New York - Chelsea Clinton's Bridegroom A Jewish Problem of Mixed Marriages
New York - Chelsea Clinton, the daughter of one of the most prominent families in American politics, has chosen a Jew for a husband. The groom-to-be, Marc Mezvinsky, is the member of a family of businesspeople and politicians. Further proof that Jews can be found in the very center of the American establishment: The former president and the current secretary of state will be the in-laws of a Jewish guy.
With all of our appreciation and very long friendship with Bill and Hillary Clinton, and despite the fact that the latter’s image serves as a role model to many women across the world â€“ we could look at the same story from an opposite angle, and we should be concerned by it.
A guy from a Jewish family enters a mixed marriage. There is no sign that Chelsea Clinton plans to convert to Judaism. And perhaps Marc, like many of the Jewish members of his generation, is marrying the woman he loves without asking questions which are seemingly obsolete.
Bill and Hillary Clinton are true friends of Israel and the Jewish people. When Hillary spoke, as first lady, on the Yitzhak Rabin Memorial Day, she began her address with quotes from the weekly Torah portion. Few Israeli politicians do so. By doing this, Hillary demonstrated an intimate closeness to the Jewish people and their heritage. During the battle for the restoration of Holocaust victims’ property from banks in Switzerland, it was Hillary who recruited Bill to the effort for the sake of historic justice. But nonetheless, our children cannot marry the Clinton family.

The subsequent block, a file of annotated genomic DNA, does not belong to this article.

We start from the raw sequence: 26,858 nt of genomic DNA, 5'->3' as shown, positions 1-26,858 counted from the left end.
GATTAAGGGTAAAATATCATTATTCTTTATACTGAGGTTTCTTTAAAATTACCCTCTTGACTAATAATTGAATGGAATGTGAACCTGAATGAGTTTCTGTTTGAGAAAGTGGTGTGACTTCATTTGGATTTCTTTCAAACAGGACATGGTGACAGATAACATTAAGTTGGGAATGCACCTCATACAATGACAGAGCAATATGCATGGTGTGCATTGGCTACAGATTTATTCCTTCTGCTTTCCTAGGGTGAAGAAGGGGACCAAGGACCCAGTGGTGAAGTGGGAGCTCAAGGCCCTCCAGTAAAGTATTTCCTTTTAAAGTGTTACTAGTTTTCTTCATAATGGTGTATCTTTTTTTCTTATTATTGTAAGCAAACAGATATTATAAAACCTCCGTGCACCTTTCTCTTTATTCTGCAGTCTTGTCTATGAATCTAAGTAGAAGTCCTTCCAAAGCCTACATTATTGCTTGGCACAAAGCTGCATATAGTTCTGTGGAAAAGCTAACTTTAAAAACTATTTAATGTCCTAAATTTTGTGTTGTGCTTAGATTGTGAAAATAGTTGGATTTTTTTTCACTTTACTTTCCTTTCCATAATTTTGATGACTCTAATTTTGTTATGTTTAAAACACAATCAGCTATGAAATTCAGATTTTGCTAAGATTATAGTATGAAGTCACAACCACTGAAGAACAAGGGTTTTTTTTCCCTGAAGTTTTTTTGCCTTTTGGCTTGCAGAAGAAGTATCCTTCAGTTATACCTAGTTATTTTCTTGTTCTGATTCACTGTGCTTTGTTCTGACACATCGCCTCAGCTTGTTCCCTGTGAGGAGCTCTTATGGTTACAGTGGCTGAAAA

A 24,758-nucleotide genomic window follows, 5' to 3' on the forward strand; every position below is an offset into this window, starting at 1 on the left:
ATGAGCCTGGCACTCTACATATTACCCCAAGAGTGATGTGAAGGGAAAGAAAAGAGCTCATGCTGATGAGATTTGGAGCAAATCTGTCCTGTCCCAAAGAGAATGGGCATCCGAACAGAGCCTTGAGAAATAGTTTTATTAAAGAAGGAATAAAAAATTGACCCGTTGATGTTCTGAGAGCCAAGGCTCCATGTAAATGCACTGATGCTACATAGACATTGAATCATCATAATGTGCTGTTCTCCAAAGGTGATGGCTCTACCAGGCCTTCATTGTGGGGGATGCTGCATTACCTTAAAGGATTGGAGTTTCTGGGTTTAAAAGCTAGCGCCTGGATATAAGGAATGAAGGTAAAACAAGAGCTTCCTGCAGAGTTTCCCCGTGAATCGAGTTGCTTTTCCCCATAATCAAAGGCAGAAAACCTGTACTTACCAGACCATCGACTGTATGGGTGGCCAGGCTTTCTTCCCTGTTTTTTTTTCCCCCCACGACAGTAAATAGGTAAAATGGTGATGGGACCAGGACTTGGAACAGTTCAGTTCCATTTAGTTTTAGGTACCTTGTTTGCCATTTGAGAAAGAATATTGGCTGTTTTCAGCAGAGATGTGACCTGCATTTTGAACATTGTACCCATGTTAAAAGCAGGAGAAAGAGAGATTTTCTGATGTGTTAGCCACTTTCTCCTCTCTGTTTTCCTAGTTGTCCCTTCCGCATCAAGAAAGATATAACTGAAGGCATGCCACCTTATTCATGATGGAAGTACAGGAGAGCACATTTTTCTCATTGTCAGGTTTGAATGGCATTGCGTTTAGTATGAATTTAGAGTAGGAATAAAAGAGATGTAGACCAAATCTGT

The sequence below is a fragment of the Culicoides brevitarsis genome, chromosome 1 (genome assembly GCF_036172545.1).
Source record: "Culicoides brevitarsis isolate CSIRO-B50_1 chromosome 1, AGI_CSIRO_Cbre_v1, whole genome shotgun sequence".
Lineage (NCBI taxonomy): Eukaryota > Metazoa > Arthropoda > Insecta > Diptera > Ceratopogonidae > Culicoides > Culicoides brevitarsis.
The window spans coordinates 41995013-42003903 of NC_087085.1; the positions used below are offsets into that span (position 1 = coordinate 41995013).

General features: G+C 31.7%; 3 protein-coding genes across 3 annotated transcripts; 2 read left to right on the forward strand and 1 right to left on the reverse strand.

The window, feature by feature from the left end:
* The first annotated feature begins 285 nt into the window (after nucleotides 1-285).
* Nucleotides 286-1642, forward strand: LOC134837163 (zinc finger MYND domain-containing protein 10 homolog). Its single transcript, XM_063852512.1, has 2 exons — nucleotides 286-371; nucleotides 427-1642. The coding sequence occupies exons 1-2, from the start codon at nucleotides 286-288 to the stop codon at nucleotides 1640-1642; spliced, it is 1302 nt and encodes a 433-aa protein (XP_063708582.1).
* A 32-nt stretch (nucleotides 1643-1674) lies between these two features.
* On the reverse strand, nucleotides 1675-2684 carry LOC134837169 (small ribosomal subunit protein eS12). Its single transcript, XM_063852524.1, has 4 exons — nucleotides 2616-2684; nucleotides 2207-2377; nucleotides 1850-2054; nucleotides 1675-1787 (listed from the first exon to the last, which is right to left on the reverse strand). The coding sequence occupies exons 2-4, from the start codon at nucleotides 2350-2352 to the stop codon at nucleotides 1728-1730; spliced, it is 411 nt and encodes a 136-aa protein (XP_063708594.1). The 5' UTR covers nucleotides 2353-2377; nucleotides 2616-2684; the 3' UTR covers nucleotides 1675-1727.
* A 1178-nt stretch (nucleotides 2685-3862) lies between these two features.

The number of mixed marriages in the Diaspora has increased by 200% in the past 50 years. About 55% of all Jews’ marriages are mixed ones. In one-quarter of families, the children of the next generation will no longer be Jewish, and at best will have a loose connection to their Jewish roots. A look at the future shows that within a number of generations, American Jewry will nearly disappear, excluding its religious and haredi part.
There are limits
Some may say I am old-fashioned and racist. Some may say, “Do you really think we have the right to interfere?” And there are those, like one of my friends, who said that that the differences between young people today are so small that she herself did not realize that her daughter had gotten engaged to a gentile until she attended the wedding of the groom-to-be’s brother, which was held at a church.
My response to these claims is: Yes, there are limits. The Jewish people’s power of continuity and survival throughout the generations are concealed, among other things, in maintaining marriage within, and only within. Assimilation and mixed marriages destroyed entire communities even before the Holocaust.
Judaism, as opposed to Christianity and Islam â€“ is not a missionary religion. It does not seek to increase the number of its believers, not by persuading and definitely not by using force. But it is also not a closed religion which people cannot enter. Those who wish to join can do so, under the conditions of Jewish Law. Those who wish to marry a Jewish man or woman can convert. People do even more difficult things for love.
Unfortunately, this appears to be an almost lost battle among the Jewish community in the United States. But at least in Israel we must cover these mixed marriages accordingly. More restraint and less color, headlines and pictures. At the same time, we must work to appoint rabbinical judges with the sensitivity and understanding of present needs, who will allow those wishing to do so to convert. The mixed marriages problem is not a religious matter, but a national matter. It’s not the interest of religious people. It is the interest of Jewish Israelis, who may lose their children in favor of other religions, other people and other nation
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